The caucus is coming: What you need to know

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LEXINGTON, Ky. (WTVQ) – Kentuckians will cast their votes for Republican candidates for President at the caucus next Saturday.

According to the Republican Party of Kentucky, a caucus is just another way of determining the preferred party nomination. Typically Kentucky holds a primary election in May.

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Sen. Rand Paul, R-Kentucky, wanted to run for president and re-election. He convinced the GOP party to hold a caucus, even paid for half of it himself.

The Republican Caucus will be held March 5th from ten in the morning until four in the afternoon.

The Republican Party of Kentucky says the caucus should feel very similar to a regular Kentucky election.

Mike Biagi, executive director of the Republican Party of Kentucky, says voting locations will likely be different. He encourages voters to check their caucus spot before Saturday.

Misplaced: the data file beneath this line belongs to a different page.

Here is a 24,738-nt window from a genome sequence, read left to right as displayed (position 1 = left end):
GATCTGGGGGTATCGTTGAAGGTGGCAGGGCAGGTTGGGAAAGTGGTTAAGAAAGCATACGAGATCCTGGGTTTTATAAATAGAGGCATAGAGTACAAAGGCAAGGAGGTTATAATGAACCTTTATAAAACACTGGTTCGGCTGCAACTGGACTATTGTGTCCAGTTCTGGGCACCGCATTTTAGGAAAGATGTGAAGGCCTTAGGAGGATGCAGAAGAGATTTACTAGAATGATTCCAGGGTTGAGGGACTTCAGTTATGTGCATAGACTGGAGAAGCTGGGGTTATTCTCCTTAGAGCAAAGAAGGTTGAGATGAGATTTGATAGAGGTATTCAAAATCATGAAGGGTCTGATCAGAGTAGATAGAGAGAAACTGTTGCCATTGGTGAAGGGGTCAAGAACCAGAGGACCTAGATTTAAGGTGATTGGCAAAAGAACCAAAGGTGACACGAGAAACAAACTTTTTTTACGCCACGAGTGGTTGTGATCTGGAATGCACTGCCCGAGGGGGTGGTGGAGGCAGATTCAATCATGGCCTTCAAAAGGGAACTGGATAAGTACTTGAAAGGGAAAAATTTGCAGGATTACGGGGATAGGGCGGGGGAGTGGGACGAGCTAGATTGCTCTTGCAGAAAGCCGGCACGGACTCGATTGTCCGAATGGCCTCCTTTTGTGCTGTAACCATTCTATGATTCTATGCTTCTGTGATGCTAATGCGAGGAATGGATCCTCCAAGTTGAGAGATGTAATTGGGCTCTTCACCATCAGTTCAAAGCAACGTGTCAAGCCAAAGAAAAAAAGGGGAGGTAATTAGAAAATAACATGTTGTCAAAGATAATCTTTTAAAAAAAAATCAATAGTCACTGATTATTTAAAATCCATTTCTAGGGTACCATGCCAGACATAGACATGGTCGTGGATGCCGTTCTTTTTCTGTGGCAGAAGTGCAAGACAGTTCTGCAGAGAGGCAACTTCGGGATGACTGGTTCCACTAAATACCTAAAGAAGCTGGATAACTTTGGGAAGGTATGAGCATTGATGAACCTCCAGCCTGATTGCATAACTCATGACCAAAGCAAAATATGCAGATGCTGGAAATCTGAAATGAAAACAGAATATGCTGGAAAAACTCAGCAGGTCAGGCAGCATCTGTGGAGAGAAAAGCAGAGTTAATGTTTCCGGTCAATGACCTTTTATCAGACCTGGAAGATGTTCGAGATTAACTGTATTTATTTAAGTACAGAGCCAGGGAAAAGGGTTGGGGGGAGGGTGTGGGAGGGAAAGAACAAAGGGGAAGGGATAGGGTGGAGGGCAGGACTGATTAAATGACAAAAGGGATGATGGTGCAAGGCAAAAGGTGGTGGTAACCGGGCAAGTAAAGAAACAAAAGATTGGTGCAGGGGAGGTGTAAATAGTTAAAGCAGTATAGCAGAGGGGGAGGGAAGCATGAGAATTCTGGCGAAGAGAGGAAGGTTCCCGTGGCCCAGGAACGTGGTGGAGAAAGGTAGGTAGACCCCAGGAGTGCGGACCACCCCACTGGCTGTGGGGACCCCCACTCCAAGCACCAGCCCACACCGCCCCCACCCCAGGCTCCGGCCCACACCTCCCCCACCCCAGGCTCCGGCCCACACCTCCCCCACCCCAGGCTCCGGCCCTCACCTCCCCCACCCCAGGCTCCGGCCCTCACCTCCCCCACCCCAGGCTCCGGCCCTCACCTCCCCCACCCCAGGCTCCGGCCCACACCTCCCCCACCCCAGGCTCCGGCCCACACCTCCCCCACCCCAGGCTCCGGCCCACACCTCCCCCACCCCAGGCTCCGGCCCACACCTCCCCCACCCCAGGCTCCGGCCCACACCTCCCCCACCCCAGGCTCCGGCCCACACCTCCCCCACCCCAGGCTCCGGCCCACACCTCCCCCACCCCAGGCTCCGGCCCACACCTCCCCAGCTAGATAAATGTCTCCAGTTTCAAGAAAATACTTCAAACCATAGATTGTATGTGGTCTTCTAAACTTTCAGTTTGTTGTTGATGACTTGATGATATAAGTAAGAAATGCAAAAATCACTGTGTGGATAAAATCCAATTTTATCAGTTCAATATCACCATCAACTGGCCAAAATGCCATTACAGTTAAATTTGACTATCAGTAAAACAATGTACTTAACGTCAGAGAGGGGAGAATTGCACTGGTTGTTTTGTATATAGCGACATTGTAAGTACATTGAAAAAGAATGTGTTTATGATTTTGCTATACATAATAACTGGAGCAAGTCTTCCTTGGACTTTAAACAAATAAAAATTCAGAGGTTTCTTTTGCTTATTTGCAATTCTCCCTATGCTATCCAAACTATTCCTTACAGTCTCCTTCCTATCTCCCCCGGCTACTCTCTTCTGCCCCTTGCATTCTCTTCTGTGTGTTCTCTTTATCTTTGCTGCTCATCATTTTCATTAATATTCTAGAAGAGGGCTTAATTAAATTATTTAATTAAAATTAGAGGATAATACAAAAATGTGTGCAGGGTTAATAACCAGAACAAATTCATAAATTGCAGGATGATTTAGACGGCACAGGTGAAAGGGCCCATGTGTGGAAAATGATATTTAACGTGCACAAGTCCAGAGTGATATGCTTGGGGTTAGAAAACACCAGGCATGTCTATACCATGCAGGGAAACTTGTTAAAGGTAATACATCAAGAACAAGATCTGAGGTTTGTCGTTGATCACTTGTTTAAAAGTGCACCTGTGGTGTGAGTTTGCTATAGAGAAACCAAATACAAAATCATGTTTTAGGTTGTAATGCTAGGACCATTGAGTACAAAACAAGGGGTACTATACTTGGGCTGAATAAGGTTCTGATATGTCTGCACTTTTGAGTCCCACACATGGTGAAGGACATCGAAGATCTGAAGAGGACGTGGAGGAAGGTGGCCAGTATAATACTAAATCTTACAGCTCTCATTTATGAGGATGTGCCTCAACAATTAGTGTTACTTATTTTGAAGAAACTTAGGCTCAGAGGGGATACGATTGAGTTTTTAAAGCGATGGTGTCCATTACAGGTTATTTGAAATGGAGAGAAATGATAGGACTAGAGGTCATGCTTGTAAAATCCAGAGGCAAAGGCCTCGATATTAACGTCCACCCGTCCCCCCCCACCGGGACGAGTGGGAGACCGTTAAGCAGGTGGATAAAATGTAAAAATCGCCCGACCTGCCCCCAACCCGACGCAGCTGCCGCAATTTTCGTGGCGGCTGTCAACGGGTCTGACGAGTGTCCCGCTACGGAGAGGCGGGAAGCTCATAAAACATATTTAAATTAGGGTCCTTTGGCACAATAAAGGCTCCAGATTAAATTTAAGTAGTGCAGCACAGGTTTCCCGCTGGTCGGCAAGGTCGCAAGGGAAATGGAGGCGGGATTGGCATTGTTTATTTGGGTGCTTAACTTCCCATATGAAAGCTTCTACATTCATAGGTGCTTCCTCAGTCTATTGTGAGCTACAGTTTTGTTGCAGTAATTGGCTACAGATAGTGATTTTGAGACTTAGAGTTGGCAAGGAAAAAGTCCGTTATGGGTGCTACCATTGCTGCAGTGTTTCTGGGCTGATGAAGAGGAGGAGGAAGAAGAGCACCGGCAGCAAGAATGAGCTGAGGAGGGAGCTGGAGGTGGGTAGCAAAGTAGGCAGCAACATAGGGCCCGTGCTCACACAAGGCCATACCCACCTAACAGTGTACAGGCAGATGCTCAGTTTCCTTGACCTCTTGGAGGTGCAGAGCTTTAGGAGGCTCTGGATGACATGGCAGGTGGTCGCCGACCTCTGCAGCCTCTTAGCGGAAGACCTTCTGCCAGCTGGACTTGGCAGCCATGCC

Most counties have a single caucus location, while some of the most populous counties have multiple locations.

Biagi also says there is a campaigning area at the caucus so voters can learn more about each candidate before filling out their secret ballot.

The caucus will be two months before the regular primary; Biagi says this gives Kentucky Republicans more influence on the presidential race because it will be at a time when candidates are still competing to win more states and delegates to secure the presidential nomination.

All eleven candidates who originally registered for the caucus will be on the ballot even those some have already ended their campaign.

Kentucky has 46 delegates at the Republican National Convention. Those delegates will be divided to each candidate based on the statewide percentage of votes each candidate gets at the caucus.

Kentucky voters must have been registered as Republicans by December 31, 2015 to be eligible to vote in the caucus.

Kansas and Main also have caucuses on March 5th. Louisiana has a primary that same day.

The Democratic primary is in May.